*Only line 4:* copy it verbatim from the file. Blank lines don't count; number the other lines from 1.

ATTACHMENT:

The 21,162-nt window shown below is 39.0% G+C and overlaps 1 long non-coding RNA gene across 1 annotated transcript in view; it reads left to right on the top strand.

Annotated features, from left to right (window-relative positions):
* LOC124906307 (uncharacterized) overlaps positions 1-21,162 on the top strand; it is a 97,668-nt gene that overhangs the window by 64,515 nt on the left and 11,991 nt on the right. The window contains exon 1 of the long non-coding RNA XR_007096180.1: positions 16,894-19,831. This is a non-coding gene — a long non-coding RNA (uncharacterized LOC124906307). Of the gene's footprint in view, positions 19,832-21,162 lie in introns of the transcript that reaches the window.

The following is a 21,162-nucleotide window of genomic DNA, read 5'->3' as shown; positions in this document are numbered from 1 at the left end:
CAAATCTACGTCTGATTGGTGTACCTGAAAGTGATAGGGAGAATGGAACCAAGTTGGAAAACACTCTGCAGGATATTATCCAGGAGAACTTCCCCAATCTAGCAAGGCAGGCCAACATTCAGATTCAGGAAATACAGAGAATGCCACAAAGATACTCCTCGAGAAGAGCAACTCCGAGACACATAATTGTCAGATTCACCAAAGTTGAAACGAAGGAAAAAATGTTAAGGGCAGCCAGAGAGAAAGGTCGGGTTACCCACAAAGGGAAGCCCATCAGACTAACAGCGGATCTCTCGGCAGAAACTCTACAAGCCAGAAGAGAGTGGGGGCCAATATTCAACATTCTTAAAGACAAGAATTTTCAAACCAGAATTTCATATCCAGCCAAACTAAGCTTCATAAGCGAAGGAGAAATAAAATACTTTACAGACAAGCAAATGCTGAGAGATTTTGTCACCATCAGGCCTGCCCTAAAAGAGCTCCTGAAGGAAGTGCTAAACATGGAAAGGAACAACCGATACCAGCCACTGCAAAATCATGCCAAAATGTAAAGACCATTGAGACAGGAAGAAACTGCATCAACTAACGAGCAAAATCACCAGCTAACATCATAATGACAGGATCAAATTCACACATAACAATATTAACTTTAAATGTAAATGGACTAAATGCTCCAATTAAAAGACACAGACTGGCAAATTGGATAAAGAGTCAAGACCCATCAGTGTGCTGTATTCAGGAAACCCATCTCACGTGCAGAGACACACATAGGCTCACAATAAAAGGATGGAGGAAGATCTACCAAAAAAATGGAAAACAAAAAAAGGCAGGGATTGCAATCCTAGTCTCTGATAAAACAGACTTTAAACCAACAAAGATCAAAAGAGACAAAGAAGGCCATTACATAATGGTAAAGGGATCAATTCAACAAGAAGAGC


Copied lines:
The following is a 21,162-nucleotide window of genomic DNA, read 5'->3' as shown; positions in this document are numbered from 1 at the left end: